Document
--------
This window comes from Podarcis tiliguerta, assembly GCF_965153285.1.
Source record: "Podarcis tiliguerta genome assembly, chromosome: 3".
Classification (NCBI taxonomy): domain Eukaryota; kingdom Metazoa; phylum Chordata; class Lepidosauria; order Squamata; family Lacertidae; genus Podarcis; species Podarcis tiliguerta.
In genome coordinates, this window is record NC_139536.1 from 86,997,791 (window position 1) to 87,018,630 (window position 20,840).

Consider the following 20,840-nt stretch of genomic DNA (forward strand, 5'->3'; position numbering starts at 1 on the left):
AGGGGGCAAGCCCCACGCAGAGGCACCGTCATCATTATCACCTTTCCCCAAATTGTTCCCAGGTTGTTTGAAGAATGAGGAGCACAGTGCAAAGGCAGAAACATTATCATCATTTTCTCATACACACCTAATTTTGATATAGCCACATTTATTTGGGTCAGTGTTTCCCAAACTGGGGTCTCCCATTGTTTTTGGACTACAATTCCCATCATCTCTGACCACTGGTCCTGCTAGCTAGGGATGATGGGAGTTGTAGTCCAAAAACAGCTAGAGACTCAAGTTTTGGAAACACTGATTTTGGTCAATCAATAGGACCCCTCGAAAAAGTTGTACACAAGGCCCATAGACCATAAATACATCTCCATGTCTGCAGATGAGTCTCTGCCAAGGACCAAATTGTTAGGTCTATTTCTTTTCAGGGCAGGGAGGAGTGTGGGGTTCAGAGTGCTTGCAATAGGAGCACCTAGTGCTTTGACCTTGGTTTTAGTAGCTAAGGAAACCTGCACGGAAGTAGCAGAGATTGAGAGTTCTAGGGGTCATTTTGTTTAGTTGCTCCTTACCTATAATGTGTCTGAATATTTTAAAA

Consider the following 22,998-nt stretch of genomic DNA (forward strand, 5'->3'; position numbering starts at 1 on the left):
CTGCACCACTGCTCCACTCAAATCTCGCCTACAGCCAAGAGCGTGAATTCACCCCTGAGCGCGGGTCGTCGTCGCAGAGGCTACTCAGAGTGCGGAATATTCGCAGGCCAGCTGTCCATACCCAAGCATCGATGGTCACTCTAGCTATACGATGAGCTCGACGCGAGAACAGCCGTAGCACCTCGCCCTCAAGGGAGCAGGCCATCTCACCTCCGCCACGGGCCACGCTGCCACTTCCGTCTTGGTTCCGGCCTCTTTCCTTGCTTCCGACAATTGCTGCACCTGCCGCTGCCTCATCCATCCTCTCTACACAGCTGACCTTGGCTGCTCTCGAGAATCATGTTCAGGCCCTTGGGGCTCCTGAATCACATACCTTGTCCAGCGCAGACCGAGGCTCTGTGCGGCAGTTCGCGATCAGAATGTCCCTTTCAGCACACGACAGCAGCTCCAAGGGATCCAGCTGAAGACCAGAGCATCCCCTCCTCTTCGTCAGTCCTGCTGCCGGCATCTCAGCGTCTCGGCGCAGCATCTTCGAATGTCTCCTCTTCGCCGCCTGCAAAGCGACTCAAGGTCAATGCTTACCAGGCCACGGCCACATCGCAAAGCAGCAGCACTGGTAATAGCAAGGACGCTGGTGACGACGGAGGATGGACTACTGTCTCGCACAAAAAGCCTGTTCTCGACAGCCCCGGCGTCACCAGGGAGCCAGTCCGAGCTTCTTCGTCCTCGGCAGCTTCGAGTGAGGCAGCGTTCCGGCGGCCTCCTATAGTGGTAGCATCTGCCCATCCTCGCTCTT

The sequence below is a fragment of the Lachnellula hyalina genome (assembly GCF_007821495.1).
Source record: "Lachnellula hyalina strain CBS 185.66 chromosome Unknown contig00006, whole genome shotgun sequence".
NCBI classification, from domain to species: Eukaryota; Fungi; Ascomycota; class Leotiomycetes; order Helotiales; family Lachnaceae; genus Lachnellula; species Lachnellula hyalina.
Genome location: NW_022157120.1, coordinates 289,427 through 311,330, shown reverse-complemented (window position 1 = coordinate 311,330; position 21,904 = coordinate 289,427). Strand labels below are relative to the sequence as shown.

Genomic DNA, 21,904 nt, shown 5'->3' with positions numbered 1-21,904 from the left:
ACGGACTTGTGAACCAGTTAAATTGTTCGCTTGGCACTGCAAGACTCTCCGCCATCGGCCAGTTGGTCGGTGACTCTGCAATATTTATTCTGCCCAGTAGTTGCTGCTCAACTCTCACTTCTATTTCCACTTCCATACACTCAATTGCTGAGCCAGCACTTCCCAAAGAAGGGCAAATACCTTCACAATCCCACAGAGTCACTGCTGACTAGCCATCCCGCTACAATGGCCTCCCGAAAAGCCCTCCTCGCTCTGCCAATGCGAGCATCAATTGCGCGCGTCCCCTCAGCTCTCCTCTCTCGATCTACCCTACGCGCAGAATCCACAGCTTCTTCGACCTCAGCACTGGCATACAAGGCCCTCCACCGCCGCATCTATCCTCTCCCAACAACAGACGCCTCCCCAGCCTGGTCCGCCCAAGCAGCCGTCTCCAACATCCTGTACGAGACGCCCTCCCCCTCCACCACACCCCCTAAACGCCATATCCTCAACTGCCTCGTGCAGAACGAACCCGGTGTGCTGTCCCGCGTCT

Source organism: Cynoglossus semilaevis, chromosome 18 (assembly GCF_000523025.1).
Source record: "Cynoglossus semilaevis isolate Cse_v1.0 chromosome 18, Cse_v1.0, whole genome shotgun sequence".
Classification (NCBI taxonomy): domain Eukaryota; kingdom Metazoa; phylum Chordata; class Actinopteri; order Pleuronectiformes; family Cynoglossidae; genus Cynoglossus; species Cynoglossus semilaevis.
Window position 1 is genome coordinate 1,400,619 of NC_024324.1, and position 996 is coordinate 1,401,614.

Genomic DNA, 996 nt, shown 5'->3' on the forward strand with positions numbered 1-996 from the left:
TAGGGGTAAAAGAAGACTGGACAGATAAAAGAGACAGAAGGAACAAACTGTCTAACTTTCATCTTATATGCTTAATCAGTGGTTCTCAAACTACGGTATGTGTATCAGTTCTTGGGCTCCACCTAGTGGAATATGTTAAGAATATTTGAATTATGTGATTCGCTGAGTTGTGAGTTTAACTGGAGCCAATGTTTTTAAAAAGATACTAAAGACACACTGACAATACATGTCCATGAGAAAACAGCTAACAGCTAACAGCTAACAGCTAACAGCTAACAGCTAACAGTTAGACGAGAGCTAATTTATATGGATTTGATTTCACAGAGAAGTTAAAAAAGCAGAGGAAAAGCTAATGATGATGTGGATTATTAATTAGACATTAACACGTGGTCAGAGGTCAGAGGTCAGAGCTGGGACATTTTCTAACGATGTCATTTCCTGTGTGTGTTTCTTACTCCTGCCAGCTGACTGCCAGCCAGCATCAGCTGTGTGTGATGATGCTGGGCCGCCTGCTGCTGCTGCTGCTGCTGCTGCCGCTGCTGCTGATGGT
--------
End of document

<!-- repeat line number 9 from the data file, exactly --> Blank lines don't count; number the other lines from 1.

The sequence below is a fragment of the Lachnellula hyalina genome (assembly GCF_007821495.1).